An excerpt from Boundless: Living life in overflow

 1.
 O boundless salvation! deep ocean of love,

O fulness of mercy, Christ brought from above.

The whole world redeeming, so rich and so free,

Now flowing for all men, come, roll over me!

2.
 My sins they are many, their stains are so deep.

And bitter the tears of remorse that I weep;

But useless is weeping; thou great crimson sea,

Thy waters can cleanse me, come, roll over me!

3. 
My tempers are fitful, my passions are strong,

They bind my poor soul and they force me to wrong;

Beneath thy blest billows deliverance I see,

O come, mighty ocean, and roll over me!

4.
 Now tossed with temptation, then haunted with fears,

My life has been joyless and useless for years;

I feel something better most surely would be

If once thy pure waters would roll over me.

5.
 O ocean of mercy, oft longing I’ve stood

On the brink of thy wonderful, life-giving flood!

Once more I have reached this soul-cleansing sea,

I will not go back till it rolls over me.

6.
 The tide is now flowing, I’m touching the wave,

I hear the loud call of the Mighty to Save;

My faith’s growing bolder, delivered I’ll be;

I plunge ‘neath the waters, they roll over me.

7. 
And now, hallelujah! the rest of my days

Shall gladly be spent in promoting His praise

Who opened His bosom to pour out this sea

Of boundless salvation for you and for me.

William Booth (1829-1912)

It took me about eight different tattoo parlours before I found the guy who would be willing to come with me to a large youth conference and give me a tattoo on stage. Actually, even that guy I had to coax to come. I was speaking, together with Stephen, to a crowd of teenagers about living life in a way we were meant to. On this day we were getting to covenant… this is living in promise—living with a purpose—living for something and someone larger than ourselves…and we were trying to communicate it to a generation that had been labeled selfish, fickle, and loose.

Tattoos can be a big deal. They are forever. They are painful. They are obvious—and did I mention painful?  So, in front of all these young people and many surprised older leaders I sat in the middle of the stage as my new tattooist friend started up his gun and began the work. My husband broke down the scriptural significance of living for something bigger than your own life and I endured the pain, publicly and embraced being forever marked with a song.  The tattoo I chose was a song—it is the musical theme of our evangelistic campaign, with words that a man named William Booth penned over a century ago. It was about an idea that has completely changed the world. It wasn’t Booth’s idea—he just wrote about it and lived it out. It was God’s idea from the very beginning.

The world was meant to be good. Actually, when God created it He said it was beautiful. But something happened…With our power came great responsibility (think ‘Spiderman’) and we blew it. We gave over the power to destruction. And we started to get smaller. So did the world. Marred, broken… is there any more accurate way to view our world today? But God had a plan for even that inevitability.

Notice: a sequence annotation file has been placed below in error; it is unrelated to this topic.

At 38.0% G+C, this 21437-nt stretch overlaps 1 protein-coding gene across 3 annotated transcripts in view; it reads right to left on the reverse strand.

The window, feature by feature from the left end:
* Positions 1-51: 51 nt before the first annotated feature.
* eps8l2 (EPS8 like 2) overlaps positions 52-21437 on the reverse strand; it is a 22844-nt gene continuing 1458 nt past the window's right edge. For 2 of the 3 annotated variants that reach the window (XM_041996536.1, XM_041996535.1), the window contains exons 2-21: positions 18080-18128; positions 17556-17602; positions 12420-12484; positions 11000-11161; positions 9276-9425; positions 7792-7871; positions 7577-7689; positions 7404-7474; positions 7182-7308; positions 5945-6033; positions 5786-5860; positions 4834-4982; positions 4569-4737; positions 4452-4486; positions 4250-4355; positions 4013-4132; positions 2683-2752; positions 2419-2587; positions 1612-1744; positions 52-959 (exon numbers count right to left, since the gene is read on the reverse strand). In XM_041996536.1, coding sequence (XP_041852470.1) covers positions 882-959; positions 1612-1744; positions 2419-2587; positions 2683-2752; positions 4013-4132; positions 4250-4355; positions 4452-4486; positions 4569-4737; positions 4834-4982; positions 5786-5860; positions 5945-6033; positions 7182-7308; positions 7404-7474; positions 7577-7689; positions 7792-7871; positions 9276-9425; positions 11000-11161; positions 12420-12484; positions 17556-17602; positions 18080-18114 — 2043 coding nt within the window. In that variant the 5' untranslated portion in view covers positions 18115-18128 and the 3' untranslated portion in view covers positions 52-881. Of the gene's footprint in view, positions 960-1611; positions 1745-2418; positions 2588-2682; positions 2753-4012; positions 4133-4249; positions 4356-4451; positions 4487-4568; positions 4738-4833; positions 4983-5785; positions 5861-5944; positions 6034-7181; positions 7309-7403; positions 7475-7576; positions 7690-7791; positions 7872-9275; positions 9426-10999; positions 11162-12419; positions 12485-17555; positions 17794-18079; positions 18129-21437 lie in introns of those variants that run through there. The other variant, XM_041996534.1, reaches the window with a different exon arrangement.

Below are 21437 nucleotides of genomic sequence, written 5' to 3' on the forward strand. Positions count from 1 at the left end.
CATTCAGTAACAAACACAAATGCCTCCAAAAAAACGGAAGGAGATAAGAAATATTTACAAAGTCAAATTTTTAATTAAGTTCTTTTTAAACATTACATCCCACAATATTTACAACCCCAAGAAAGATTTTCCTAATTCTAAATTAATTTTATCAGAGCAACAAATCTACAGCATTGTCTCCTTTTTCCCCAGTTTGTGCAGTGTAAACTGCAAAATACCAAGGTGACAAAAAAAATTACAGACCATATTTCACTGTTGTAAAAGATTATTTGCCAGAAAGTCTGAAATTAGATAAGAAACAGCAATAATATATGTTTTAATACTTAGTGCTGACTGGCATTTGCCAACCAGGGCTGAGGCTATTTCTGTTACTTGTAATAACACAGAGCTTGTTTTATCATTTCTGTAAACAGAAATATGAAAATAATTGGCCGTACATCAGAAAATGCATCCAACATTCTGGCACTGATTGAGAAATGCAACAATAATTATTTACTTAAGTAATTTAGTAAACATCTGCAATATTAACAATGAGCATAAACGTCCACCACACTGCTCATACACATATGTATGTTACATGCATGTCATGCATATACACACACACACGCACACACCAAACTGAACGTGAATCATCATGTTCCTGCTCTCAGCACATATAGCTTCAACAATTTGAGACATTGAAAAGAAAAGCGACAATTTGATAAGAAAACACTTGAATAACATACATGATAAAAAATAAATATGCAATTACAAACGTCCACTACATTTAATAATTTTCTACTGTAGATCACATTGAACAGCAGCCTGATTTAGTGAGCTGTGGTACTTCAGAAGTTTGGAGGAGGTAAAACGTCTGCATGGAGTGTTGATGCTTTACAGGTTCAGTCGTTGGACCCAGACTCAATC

Salvation.

This is a fancy way of saying that you and I need fixing. But that’s not hard to see—we all need fixing.  Individually and collectively. If we are going to be fixed it’s going to take an idea that is larger than our problems.  And that brings me back to the tattoo.

See, the tattoo is a song all about this—a boundless salvation—because Boundless is bigger than our curse.  God’s plan to save us is more than a personal path to happiness or success or even peace. It’s so much bigger than that. God’s plan is to put right everything that’s been broken in the world. Everyone of his children. God’s plan of salvation is a plan for the entire world—it’s, well, boundless.

I remember hearing Bono asked about becoming a politician. He said he had thought about it but then remembered that when a politician gives a speech, he gives it once—maybe if it’s really good people listen to it twice. But when you write a song, it becomes part of you. You feel the song. You live the song. You sing the song.

And I got Boundless tattooed on my arm because I want to live the song. I want my life to be immersed in the message of this salvation— that is larger than me. I want it visible. I want to embrace the pain. I want to live the promise. You know what I mean? I want to believe with everything that I am and everything that I’ve got that there is a better way to live—that my life matters more than the small drama of my own feelings, family, and gifts.

The Boundless Evangelistic Campaign isn’t about ‘steps’ or ‘doctrine’; it’s not even trying to convince you of something that will make your life happy. It’s about a song: A song big enough to tattoo on your body. But even more than that, it’s a song that can get inside of you and become a new way to live. That melody is beautiful. I pray that you’ll hear it, and embrace it as you live.

Our campaign is fairly simple. If you don’t experience this boundless salvation, then read and pray through the book Boundless: Living life in overflow. If you do, then think of some friends who don’t. Pray for them daily for a month. Present them with a copy of the book. And then follow up with them later. Simple. Easy. But the effects could be boundless.

The campaign and the book are based on William Booth’s famous song from 1893, called “O Boundless Salvation.” In seven verses, he develops a story of a person who grows from a limited, stunted existence into a boundless life. It’s captivating! Here are the words. We’re crafting the Boundless Evangelistic Campaign around his story.